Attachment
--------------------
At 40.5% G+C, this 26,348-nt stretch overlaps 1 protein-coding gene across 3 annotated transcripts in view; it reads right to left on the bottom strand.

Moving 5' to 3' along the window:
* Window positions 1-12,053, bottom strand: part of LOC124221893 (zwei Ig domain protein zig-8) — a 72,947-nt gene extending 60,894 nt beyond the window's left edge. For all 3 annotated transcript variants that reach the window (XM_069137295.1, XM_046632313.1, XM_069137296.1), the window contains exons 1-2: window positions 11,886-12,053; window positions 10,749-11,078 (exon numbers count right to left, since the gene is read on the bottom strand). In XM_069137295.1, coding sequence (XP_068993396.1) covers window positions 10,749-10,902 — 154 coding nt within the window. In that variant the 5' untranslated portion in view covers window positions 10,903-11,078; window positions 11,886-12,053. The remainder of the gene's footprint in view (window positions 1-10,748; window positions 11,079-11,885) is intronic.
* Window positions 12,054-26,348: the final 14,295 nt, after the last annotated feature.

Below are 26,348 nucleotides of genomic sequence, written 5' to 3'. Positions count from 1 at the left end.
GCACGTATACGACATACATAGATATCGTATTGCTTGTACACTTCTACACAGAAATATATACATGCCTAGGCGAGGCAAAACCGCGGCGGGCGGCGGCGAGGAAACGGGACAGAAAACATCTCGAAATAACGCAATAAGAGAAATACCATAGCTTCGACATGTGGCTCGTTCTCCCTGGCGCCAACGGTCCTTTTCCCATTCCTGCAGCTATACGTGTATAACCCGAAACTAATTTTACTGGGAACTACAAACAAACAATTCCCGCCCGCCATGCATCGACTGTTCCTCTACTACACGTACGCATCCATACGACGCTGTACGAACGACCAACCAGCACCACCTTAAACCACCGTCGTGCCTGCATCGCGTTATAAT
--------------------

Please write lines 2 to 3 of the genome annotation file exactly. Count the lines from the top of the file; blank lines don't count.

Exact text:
Moving 5' to 3' along the window:
* Window positions 1-12,053, bottom strand: part of LOC124221893 (zwei Ig domain protein zig-8) — a 72,947-nt gene extending 60,894 nt beyond the window's left edge. For all 3 annotated transcript variants that reach the window (XM_069137295.1, XM_046632313.1, XM_069137296.1), the window contains exons 1-2: window positions 11,886-12,053; window positions 10,749-11,078 (exon numbers count right to left, since the gene is read on the bottom strand). In XM_069137295.1, coding sequence (XP_068993396.1) covers window positions 10,749-10,902 — 154 coding nt within the window. In that variant the 5' untranslated portion in view covers window positions 10,903-11,078; window positions 11,886-12,053. The remainder of the gene's footprint in view (window positions 1-10,748; window positions 11,079-11,885) is intronic.